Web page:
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Part scientific mystery, part cultural history, part intellectual archaeology, Who Killed the Great Auk? vividly tells the story of the extinction that helped launch the first conservation movement.
The Great Auk was a large, flightless bird with tiny wings and an enormous beak. Its clumsy, erect gait on land made it an easy target for sailors and landsmen alike, who hunted it for its ample flesh and soft down, and eagerly gathered its eggs. Over time, the Great Auk began to appear less frequently; then rarely; then never again. By the end of the nineteenth century, even the most intrepid explorers could no longer find this once-common bird. Gaskell shows how the Great Auk's disappearance became a cause celebre. It sparked a frenzy among collectors, fascinated writers such as Charles Kingsley, and obsessed such influential ornithologists as John Wolley and John James Audubon, who helped push for the first legislation to protect seabirds. But as Gaskell shows, the extinction of the Great Auk was not a straightforward tale of overhunting. In this subtle, nuanced book, he reveals the ways in which its fate was inextricably bound up with the social, economic, and political history of the time.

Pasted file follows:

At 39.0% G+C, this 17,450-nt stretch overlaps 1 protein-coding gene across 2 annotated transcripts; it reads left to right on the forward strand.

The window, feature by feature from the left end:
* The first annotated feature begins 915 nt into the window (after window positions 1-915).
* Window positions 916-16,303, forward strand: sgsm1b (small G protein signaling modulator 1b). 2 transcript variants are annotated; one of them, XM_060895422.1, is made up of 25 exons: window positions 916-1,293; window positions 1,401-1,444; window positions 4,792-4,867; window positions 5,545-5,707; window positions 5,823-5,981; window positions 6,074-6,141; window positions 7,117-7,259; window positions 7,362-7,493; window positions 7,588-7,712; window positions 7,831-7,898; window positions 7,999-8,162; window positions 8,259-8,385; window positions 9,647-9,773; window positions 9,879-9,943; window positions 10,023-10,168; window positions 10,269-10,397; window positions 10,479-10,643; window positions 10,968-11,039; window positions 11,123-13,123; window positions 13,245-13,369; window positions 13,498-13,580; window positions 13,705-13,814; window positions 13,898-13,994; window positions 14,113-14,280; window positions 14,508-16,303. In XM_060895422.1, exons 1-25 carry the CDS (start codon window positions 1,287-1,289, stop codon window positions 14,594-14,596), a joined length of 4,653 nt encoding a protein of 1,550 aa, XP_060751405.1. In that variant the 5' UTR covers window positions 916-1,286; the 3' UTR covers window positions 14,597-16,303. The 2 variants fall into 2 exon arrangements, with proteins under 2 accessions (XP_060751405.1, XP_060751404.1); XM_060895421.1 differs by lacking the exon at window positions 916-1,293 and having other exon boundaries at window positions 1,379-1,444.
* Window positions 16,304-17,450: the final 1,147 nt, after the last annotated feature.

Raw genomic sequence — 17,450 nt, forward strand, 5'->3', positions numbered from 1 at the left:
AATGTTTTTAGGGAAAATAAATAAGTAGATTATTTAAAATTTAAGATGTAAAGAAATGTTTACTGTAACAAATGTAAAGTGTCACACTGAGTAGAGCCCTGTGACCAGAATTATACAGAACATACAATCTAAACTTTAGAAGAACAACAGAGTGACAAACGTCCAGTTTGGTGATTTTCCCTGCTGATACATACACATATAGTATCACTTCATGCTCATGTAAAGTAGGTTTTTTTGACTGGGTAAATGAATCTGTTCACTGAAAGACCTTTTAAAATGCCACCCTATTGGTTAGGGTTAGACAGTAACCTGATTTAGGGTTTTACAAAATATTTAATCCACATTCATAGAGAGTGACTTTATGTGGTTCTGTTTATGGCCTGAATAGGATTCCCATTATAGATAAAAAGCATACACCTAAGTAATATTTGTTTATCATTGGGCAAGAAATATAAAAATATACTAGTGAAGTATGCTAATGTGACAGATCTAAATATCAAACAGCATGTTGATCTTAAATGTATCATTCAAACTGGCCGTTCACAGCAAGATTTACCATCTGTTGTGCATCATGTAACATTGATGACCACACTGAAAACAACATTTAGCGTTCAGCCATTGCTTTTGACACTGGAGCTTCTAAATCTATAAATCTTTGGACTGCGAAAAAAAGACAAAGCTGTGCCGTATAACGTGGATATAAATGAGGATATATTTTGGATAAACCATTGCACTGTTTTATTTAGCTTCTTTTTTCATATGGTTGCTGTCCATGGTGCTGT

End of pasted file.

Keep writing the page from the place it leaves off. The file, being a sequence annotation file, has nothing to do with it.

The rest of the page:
Who Killed the Great Auk? is nature writing at its best. From the journey of Audubon to Labrador to the hardships of life in early Newfoundland, it takes readers on a tour of some of the wildest and coldest places on earth. And at the end of the story, we understand a little more clearly how we came to value even the oddest inhabitants of the natural world.